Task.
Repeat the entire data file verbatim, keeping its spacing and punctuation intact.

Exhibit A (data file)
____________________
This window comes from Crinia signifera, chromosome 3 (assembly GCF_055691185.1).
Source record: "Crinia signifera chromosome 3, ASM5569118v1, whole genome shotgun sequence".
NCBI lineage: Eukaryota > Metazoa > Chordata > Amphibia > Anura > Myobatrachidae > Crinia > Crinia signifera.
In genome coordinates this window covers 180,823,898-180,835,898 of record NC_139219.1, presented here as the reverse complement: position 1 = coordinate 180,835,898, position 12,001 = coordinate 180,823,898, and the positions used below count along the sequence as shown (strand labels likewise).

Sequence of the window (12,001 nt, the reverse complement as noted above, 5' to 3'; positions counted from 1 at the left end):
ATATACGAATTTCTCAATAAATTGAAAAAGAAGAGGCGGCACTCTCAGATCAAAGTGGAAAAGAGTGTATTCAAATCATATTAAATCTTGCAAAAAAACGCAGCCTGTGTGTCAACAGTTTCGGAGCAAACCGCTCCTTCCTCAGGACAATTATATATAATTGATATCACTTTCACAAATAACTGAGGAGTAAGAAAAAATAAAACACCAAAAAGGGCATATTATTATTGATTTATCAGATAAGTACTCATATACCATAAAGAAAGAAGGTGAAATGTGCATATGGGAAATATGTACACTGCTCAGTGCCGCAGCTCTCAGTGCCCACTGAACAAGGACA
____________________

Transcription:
This window comes from Crinia signifera, chromosome 3 (assembly GCF_055691185.1).
Source record: "Crinia signifera chromosome 3, ASM5569118v1, whole genome shotgun sequence".
NCBI lineage: Eukaryota > Metazoa > Chordata > Amphibia > Anura > Myobatrachidae > Crinia > Crinia signifera.
In genome coordinates this window covers 180,823,898-180,835,898 of record NC_139219.1, presented here as the reverse complement: position 1 = coordinate 180,835,898, position 12,001 = coordinate 180,823,898, and the positions used below count along the sequence as shown (strand labels likewise).

Sequence of the window (12,001 nt, the reverse complement as noted above, 5' to 3'; positions counted from 1 at the left end):
ATATACGAATTTCTCAATAAATTGAAAAAGAAGAGGCGGCACTCTCAGATCAAAGTGGAAAAGAGTGTATTCAAATCATATTAAATCTTGCAAAAAAACGCAGCCTGTGTGTCAACAGTTTCGGAGCAAACCGCTCCTTCCTCAGGACAATTATATATAATTGATATCACTTTCACAAATAACTGAGGAGTAAGAAAAAATAAAACACCAAAAAGGGCATATTATTATTGATTTATCAGATAAGTACTCATATACCATAAAGAAAGAAGGTGAAATGTGCATATGGGAAATATGTACACTGCTCAGTGCCGCAGCTCTCAGTGCCCACTGAACAAGGACA